Syncope and hypotension have been reported with AMITIZA in the postmarketing setting and a few of these adverse reactions resulted in hospitalization. Most reports occurred in patients taking 24 mcg twice daily. Patients should be aware that the risk of syncope and hypotension may be increased with concomitant diarrhea, vomiting, or use of medications known to lower blood pressure. Inform patients that syncope and hypotension may occur within an hour of the first dose or subsequent doses of AMITIZA and generally resolve prior to the next dose, but may recur with repeat dosing. Instruct patients to discontinue AMITIZA and contact their HCP if these reactions occur.

Dyspnea may occur within an hour of first dose. This symptom generally resolves within three hours, but may recur with repeat dosing. Instruct patients to contact their HCP if dyspnea occurs. Some patients have discontinued therapy because of dyspnea.

In clinical trials of AMITIZA (24 mcg twice daily vs placebo; N=1113 vs N=316, respectively) in patients with CIC, the most common adverse reactions (incidence > 4%) were nausea (29% vs 3%), diarrhea (12% vs 1%), headache (11% vs 5%), abdominal pain (8% vs 3%), abdominal distension (6% vs 2%), and flatulence (6% vs 2%).

In clinical trials of AMITIZA (24 mcg twice daily vs placebo; N=860 vs N=632, respectively) in patients with OIC, the most common adverse reactions (incidence > 4%) were nausea (11% vs 5%) and diarrhea (8% vs 2%).

In clinical trials of AMITIZA (8 mcg twice daily vs placebo; N=1011 vs N=435, respectively) in patients with IBS-C, the most common adverse reactions (incidence > 4%) were nausea (8% vs 4%), diarrhea (7% vs 4%), and abdominal pain (5% vs 5%).

Concomitant use of diphenylheptane opioids (e.g., methadone) may interfere with the efficacy of AMITIZA.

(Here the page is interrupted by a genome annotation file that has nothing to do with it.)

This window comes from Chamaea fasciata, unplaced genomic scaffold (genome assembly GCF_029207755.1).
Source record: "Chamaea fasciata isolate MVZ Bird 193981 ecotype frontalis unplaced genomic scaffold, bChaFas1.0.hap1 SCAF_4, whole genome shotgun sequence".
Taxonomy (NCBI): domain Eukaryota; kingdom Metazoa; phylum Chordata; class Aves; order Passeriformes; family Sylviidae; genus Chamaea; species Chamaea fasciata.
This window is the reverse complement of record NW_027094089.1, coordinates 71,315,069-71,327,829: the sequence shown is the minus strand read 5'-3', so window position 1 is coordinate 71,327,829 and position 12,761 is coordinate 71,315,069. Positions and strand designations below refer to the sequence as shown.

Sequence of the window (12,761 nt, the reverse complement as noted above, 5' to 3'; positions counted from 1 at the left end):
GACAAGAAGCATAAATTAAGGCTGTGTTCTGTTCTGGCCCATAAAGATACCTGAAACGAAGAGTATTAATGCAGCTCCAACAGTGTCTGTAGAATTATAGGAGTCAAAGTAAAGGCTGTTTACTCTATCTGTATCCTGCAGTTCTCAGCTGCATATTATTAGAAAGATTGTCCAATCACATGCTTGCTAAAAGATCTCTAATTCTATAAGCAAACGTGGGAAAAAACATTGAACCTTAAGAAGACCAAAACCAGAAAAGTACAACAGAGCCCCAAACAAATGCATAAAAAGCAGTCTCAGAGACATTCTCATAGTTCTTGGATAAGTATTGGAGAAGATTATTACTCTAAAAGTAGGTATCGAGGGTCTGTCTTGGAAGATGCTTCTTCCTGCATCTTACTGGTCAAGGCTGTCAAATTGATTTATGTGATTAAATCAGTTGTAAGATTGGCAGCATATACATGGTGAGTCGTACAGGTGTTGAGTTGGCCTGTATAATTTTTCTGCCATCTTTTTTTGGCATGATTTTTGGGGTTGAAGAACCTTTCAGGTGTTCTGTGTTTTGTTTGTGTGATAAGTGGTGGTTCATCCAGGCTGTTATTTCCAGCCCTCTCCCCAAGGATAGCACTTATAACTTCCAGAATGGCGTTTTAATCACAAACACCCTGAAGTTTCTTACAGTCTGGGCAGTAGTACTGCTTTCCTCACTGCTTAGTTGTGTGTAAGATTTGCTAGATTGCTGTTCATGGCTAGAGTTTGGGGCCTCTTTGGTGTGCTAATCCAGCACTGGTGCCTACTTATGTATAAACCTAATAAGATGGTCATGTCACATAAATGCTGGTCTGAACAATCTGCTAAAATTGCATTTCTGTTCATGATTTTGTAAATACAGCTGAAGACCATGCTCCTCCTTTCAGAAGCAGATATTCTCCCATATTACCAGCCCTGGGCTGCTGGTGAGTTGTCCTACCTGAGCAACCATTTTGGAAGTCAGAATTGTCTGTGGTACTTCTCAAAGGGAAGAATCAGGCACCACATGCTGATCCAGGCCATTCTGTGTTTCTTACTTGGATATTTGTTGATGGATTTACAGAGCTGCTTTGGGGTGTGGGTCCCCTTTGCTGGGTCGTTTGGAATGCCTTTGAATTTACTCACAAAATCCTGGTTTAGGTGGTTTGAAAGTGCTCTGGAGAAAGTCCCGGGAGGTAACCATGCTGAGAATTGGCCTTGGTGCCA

The safety of AMITIZA in pregnancy has not been evaluated in humans. Based on animal data, AMITIZA may cause fetal harm. AMITIZA should be used during pregnancy only if the potential benefit justifies the potential risk to the fetus. Caution should be exercised when AMITIZA is administered to a nursing woman. Advise nursing women to monitor infants for diarrhea.

Reduce the dosage in CIC and OIC patients with moderate and severe hepatic impairment. Reduce the dosage in IBS-C patients with severe hepatic impairment.

Indications

AMITIZA (lubiprostone) capsules are indicated for the treatment of Chronic Idiopathic Constipation (CIC) in adults and Opioid-Induced Constipation (OIC) in adults with chronic, non-cancer pain (24 mcg twice daily). The effectiveness in patients with OIC taking diphenylheptane opioids (e.g., methadone) has not been established. AMITIZA is also indicated for Irritable Bowel Syndrome with Constipation (IBS-C) in women ≥ 18 years old (8 mcg twice daily).

Please click here for complete Prescribing Information.

Hide references

  1. Data on file. Takeda Pharmaceuticals.
  2. Brandt LJ, Chey WD, Foxx-Orenstein AE, et al; American College of Gastroenterology Task Force on Irritable Bowel Syndrome. Am J Gastroenterol. 2009;104(suppl 1):S1-S35.
  3. AMITIZA (lubiprostone) Prescribing Information. Sucampo Pharma Americas, LLC.
  4. Brandt LJ, Prather CM, Quigley EM, Schiller LR, Schoenfeld P, Talley NJ. Am J Gastroenterol. 2005;100(suppl 1):S5-S21.
  5. Longstreth GF, Thompson WG, Chey WD, Houghton LA, Mearin F, Spiller RC. Gastroenterology. 2006;130:1480-1491.
  6. Drossman DA, Chey WD, Johanson JF, et al. Aliment Pharmacol Ther. 2009;29:329-341.
  7. Johanson JF, Morton D, Geenen J, Ueno R. Am J Gastroenterol. 2008;103:170-177.
  8. Barish CF, Drossman D, Johanson JF, Ueno R. Dig Dis Sci. 2010;55:1090-1097.
  9. Lipecka J, Bali M, Thomas A, et al. Am J Physiol Cell Physiol. 2002;282:C805-C816.
  10. Jentsch TJ, Stein V, Weinreich F, Zdebik AA. Physiol Rev. 2002;82:503-568.
  11. Hall JE. Textbook of Medical Physiology. 12th ed. Philadelphia, PA: Saunders Elsevier; 2011:773-788.
  12. Keely SJ, Montrose MH, Barrett KE. In: Yamada T, Alpers DH, Kalloo AN, Kaplowitz N, Owyang C, Powell DW, eds. Textbook of Gastroenterology. 5th ed. West Sussex, England: John Wiley & Sons Ltd; 2009:330-367.
  13. Data on file. Sucampo Pharma Americas, LLC.
  14. Chey WD, Drossman DA, Johanson JF, Scott C, Panas RM, Ueno R. Aliment Pharmacol Ther. 2012;35:587-599.
  15. Patierno S, Anselmi L, Jaramillo I, Scott D, Garcia R, Sternini C. Gastroenterology. 2011;140:618-626.
  16. Hungin APS, Chang L, Locke GR, et al. Aliment Pharmacol Ther. 2005;21:1365-1375.
  17. Moeser AJ, Nighot PK, Engelke KJ, Ueno R, Blikslager AT. Am J Physiol Gastrointest Liver Physiol. 2007;292:G647-G656.